If you know your colleague is struggling to complete a project at work, chances are you might offer them some tips and tricks based on your own experience. Reason dictates that those tips would be helpful to your co-worker. But what if you, the advice-giver, also experience a benefit? “The net result is that I myself am more motivated and more effective at engaging in exactly the same behavior that I was advocating for,” explains Angela Duckworth, appearing on Katherine Milkman’s Choiceology podcast. “The benefits of advice-giving are non-intuitive, but I think they’re very real.”
Why does this happen? “It’s in the nature of advice-giving itself that we focus on things that other people can change, and in so doing, of course we’re also focusing on things that we ourselves can change,” Duckworth notes. “I think that gets to a very related mechanism, which is confidence. The idea that when I give you advice about how you can do better, I indirectly motivate myself, I increase my own confidence in part because I’ve drawn attention to things […] I have control over.”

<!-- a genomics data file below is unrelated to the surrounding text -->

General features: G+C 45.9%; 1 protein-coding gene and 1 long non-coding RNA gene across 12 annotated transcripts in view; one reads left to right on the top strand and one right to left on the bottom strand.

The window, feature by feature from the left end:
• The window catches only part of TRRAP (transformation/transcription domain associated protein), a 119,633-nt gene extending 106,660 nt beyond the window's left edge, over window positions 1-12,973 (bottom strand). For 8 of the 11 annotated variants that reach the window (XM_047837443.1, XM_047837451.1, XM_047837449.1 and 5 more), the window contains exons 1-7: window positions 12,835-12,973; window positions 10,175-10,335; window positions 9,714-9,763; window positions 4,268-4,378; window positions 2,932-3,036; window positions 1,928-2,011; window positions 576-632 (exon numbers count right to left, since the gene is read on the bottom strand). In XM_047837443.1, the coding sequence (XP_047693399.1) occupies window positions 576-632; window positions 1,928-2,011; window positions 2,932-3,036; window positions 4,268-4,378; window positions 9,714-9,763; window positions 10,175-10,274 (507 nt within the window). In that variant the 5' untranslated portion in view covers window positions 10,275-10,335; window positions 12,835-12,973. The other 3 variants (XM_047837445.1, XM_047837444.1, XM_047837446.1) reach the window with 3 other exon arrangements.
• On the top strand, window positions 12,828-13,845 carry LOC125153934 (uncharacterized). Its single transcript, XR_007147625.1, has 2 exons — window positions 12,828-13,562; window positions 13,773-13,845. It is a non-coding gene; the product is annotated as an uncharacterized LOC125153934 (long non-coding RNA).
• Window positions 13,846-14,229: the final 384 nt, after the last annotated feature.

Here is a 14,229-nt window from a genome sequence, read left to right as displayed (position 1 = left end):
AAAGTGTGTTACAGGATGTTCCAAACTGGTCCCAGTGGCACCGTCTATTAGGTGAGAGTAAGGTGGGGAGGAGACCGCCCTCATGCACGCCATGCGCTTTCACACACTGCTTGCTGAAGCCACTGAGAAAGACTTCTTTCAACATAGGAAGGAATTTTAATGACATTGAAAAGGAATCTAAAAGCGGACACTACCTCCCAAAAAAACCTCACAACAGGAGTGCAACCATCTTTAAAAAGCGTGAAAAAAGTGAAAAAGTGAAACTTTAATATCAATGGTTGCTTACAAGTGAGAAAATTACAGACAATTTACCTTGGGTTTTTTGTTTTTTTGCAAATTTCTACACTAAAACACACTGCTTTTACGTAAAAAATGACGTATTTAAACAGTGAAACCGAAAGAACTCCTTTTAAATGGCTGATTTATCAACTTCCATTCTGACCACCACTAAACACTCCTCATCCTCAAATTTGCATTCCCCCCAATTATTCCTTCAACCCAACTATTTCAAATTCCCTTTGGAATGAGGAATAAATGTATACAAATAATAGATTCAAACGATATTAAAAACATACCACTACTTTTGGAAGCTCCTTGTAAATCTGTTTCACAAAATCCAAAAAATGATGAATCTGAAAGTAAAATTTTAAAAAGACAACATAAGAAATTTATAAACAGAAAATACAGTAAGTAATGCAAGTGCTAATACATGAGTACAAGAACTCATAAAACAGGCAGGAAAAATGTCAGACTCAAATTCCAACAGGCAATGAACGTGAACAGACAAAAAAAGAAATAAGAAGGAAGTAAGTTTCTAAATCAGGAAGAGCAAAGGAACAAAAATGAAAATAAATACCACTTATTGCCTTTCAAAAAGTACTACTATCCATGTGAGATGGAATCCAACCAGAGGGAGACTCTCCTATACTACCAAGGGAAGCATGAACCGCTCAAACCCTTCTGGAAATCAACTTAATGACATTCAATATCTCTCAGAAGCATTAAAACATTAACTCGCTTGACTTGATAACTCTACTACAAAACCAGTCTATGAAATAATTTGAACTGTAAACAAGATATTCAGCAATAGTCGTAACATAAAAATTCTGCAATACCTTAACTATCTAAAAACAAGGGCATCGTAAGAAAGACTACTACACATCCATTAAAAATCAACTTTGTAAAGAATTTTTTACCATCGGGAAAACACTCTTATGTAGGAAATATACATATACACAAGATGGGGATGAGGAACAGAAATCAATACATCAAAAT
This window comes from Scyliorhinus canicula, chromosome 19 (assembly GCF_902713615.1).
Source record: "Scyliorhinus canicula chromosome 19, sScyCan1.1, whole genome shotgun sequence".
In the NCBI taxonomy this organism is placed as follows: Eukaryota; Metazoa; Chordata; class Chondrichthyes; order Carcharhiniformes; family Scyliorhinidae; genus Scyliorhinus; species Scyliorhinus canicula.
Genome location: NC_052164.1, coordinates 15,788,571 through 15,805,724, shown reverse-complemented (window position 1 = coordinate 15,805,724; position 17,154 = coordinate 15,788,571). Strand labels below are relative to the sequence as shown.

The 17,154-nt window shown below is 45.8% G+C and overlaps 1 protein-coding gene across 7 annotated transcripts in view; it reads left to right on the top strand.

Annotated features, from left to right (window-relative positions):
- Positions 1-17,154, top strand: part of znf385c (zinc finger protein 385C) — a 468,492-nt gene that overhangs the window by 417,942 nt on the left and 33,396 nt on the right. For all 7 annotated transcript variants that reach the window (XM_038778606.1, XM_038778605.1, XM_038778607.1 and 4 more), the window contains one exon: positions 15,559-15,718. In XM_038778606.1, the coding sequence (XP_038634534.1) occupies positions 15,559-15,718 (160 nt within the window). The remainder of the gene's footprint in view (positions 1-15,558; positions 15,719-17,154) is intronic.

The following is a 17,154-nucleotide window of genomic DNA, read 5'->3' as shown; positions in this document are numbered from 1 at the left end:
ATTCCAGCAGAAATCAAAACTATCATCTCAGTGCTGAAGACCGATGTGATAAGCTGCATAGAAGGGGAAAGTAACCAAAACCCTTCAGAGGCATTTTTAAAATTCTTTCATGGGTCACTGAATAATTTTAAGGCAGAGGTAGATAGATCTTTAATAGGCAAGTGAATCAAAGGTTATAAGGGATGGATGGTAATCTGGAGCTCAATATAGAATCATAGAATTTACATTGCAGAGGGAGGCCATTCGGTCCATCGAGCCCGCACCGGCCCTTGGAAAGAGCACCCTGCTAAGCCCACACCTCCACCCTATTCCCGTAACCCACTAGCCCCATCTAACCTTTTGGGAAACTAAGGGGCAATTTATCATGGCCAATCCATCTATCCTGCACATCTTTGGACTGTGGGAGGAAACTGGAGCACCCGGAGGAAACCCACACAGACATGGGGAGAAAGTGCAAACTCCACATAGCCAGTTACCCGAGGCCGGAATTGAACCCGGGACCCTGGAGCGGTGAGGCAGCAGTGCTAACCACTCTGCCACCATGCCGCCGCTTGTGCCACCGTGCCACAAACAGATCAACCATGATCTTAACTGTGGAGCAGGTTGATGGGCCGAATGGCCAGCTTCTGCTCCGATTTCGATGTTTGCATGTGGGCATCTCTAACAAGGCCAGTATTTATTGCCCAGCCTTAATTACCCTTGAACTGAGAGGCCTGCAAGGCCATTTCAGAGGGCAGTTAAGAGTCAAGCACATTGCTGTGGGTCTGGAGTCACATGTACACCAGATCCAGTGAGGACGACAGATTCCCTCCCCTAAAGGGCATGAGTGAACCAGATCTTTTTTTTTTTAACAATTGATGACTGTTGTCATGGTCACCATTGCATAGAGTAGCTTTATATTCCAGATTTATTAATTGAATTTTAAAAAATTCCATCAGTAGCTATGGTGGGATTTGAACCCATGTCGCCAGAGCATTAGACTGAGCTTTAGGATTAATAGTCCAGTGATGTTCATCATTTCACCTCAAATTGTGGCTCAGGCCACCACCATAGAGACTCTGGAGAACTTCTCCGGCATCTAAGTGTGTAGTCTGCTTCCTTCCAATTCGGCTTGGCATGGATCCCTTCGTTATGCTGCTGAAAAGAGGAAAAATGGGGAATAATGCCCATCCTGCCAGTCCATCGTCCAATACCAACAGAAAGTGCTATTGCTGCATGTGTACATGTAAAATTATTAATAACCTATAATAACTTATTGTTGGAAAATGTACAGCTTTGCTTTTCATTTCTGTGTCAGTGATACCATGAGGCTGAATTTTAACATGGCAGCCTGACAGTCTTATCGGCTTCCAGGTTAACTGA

Lauren Eskreis-Winkler had the original idea of turning students into mentors. She was sparked by the sophisticated motivation tactics that students were already putting into practice: “Yes, we’re psychologists, and we for sure we have information to share with people, but maybe, when it comes to motivation, half of the battle […] is getting people to enact what they already know.”
You can listen to the full podcast here.